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URI Professor Turns on Biofuel 'Switch'

The research of a University of Rhode Island professor is paving the way for a future of biofuels and renewable energy on a local and national level.

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The research of a University of Rhode Island professor is paving the way for a future of biofuels and renewable energy on a local and national level.

The Department of Energy recently granted $1.5 million to fund the research of Professor Albert Kausch, the director of the URI Plant and Biotechnology Laboratory.

Kausch has been researching the genetics and usage of switchgrass for biofuels since 2004.

"We use genetic engineering in plants to analyze traits and introduce new traits," Kausch said. "We use DNA sequencing to look at the genome of these plants and understand more about its biology and how we can modify that specifically for traits that we want, such as biofuel."

According to Kausch, switchgrass is a native species of grass that once flourished in the tall grass prairies across North America. It can grow to a height of approximately 12 feet and was once seen all over the country.

"It produces more biomass per acre than any other perennial plant, which is why we would use it for biofuels," Kausch said. "It produces a lot of cellulose per acre."

Working in close collaboration with URI genetics professor Joel Chandlee and seven to 30 interns, Kausch can be found in his West Kingston laboratory any day of the week.

According to Kausch, 'innovation' sums up how interested people can become involved.

"I think in a crisis we innovate and that's where we are now, so I'm encouraged by what will happen as an outcome of this crisis," Kausch said. "Focusing on renewable energy is good for the environment, it's good for the economy, it's good for national security. I can't see a downside."

Given that the availability of oil is rapidly declining, biofuels offer a breath of hope for the future.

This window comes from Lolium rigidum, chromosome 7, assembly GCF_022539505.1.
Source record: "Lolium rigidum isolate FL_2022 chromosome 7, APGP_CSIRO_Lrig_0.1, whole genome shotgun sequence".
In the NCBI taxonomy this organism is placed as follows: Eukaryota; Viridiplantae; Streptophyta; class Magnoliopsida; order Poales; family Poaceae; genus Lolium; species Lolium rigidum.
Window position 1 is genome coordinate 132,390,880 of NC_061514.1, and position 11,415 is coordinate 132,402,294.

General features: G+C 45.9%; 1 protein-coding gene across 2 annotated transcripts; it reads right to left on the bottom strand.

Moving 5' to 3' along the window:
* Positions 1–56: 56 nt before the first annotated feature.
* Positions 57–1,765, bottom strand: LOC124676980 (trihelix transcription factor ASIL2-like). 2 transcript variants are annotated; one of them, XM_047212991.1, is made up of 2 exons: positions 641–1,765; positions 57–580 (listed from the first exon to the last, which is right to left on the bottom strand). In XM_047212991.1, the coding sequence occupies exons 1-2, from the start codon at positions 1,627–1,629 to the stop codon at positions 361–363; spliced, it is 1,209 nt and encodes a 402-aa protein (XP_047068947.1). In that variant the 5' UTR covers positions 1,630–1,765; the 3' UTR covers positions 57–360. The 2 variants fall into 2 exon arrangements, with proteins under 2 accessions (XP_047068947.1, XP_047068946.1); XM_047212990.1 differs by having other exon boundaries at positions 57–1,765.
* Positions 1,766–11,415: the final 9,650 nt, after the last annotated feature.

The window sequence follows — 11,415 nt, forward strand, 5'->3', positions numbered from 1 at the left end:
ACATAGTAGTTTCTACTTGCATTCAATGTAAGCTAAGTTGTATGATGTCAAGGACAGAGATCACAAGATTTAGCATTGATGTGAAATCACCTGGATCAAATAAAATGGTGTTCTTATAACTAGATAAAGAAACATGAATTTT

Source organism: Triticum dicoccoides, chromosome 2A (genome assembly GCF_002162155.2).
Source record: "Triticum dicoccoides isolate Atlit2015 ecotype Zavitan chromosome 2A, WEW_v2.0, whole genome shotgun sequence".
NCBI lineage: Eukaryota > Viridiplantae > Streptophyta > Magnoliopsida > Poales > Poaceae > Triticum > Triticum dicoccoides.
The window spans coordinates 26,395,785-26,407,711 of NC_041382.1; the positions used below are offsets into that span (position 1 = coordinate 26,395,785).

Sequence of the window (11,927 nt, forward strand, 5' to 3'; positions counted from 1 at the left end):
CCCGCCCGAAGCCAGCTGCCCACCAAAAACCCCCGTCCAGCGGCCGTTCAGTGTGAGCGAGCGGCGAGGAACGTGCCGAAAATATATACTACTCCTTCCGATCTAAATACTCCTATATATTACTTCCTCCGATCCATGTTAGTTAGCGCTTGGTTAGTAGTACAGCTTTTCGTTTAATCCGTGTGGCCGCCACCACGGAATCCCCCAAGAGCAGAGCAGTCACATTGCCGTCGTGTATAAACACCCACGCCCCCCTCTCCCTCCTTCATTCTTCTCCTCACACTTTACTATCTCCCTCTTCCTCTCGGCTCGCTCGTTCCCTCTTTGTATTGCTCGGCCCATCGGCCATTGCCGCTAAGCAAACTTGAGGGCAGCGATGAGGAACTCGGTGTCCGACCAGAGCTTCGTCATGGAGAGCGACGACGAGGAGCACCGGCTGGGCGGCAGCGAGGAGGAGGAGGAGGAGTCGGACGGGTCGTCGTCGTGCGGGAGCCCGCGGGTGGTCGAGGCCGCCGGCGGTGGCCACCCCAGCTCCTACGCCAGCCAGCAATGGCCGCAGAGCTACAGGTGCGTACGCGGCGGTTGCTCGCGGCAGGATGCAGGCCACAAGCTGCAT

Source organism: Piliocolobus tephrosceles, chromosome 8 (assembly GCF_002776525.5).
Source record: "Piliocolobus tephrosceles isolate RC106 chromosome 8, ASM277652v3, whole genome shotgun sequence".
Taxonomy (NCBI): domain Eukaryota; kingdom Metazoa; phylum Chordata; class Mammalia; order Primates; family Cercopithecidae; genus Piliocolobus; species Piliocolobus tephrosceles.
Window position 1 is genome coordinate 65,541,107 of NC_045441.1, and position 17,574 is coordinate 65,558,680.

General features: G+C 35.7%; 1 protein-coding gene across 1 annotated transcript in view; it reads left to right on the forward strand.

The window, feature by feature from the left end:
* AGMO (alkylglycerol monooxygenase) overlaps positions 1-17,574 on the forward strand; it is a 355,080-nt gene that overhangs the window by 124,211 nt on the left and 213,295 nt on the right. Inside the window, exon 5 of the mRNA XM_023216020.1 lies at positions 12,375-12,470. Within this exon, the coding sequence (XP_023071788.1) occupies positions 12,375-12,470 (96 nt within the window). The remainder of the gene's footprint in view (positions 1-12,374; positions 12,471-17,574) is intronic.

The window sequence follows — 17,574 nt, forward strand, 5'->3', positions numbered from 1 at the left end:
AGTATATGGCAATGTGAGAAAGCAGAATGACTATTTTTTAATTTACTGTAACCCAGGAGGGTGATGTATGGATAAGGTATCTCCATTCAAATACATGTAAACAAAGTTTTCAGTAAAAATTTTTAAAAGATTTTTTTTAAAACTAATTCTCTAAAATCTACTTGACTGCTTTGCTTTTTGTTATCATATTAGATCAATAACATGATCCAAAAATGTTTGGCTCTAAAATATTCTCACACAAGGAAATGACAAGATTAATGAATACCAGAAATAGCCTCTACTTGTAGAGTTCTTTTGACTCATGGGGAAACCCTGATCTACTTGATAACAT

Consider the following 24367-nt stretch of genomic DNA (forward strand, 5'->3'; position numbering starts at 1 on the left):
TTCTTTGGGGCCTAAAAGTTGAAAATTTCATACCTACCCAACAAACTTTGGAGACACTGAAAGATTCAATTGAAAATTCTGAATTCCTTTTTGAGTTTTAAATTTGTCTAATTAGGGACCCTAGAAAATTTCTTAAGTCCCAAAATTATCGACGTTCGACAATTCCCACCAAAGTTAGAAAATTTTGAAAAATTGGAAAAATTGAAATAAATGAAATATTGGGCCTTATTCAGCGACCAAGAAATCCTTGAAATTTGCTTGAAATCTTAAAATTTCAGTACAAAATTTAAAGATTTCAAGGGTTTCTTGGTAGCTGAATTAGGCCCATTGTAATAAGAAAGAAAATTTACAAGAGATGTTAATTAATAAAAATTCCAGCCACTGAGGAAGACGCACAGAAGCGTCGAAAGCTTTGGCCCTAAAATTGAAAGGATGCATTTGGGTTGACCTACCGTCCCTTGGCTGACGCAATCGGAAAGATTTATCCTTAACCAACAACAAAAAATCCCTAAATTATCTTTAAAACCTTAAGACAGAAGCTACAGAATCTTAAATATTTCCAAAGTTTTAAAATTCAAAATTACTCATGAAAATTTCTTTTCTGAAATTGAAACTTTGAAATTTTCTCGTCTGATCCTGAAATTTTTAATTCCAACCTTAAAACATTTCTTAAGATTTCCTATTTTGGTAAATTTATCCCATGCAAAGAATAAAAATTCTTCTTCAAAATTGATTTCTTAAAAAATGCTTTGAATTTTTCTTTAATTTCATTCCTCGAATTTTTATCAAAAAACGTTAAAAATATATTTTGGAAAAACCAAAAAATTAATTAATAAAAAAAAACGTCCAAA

"There's a consumer problem and the public is interested in that, but there's also an availability problem," Kausch said. "I think that this current administration is doing a lot to draw attention from the general public and the voters about the responsibility of renewable fuels both to the environment as well as to our country."
At the moment, Kausch is working with Vekon Energies, a German company interested in introducing their technologies to North America.

"I'm trying right now to encourage them to be involved with the University of Rhode Island with the aspiration of trying to make URI independent of foreign oil," Kausch said.

He also teaches a credited internship program for undergraduates involved in his lab's research. His interns are required to have received a B or above in genetics and have the opportunity to get placed in high areas, whether graduate schools or for jobs.

"We're getting really good at this [research] and I expect that we will become stronger and stronger," Kausch said. "I think we've got a tremendous resource of people here and the support that we're getting from the DOE and some companies that are now interested in our research [suggest] that the future is bright."

After Kausch completed his undergraduate work at the State University of New York, he went on to receive a master's and a doctorate from Iowa State in cell and molecular biology.

Kausch uncovered what he considers to be one of his most prominent discoveries during his post-doctoral studies at the Rockefeller University, when he cloned DNA for the first time.

"We looked at how certain proteins enter the chloroplasts themselves and it turns out there's a protein fragment that guides it to a chloroplast rather than any other part in the cell," Kausch said. "That became important for a lot of different reasons."

In 1990, he was a member of the group responsible for the development of the first genetically modified corn plant. According to Kausch, more than 95 percent of corn in the United States is genetically engineered.

His other research pertains to the biofortification of Vitamin A, iron and other nutritional needs in African varieties of corn. The South American-based company CIAT, Centro Internacional de Agricultura Tropical, funds the maize project.

Kausch is the author of more than 47 published articles and patents ranging from drought-tolerant maize to magnetic beads capable of trapping proteins, cells, DNA and RNA.

"I also developed a new variety of garlic that grows like a green onion," Kausch said. "It's a little outside of what I normally do, but I couldn't resist. I made a company to develop that, Ophios, it's a small, little company."

Kausch has visited countries including China, Germany, Australia, Belgium, the Netherlands, New Zealand and Bulgaria. He also teaches Issues on Biotechnology at URI, a class that covers the basic aspects of life.

"It covers all of the applications in biotechnology, agricultural biotechnology, pharmaceutical biotechnology and new drug development and disease detection, medical biotechnology in stem cells and gene therapy, forensics, and bioweapons," Kausch said. "We pretty much cover everything."
Source: University of Rhode Island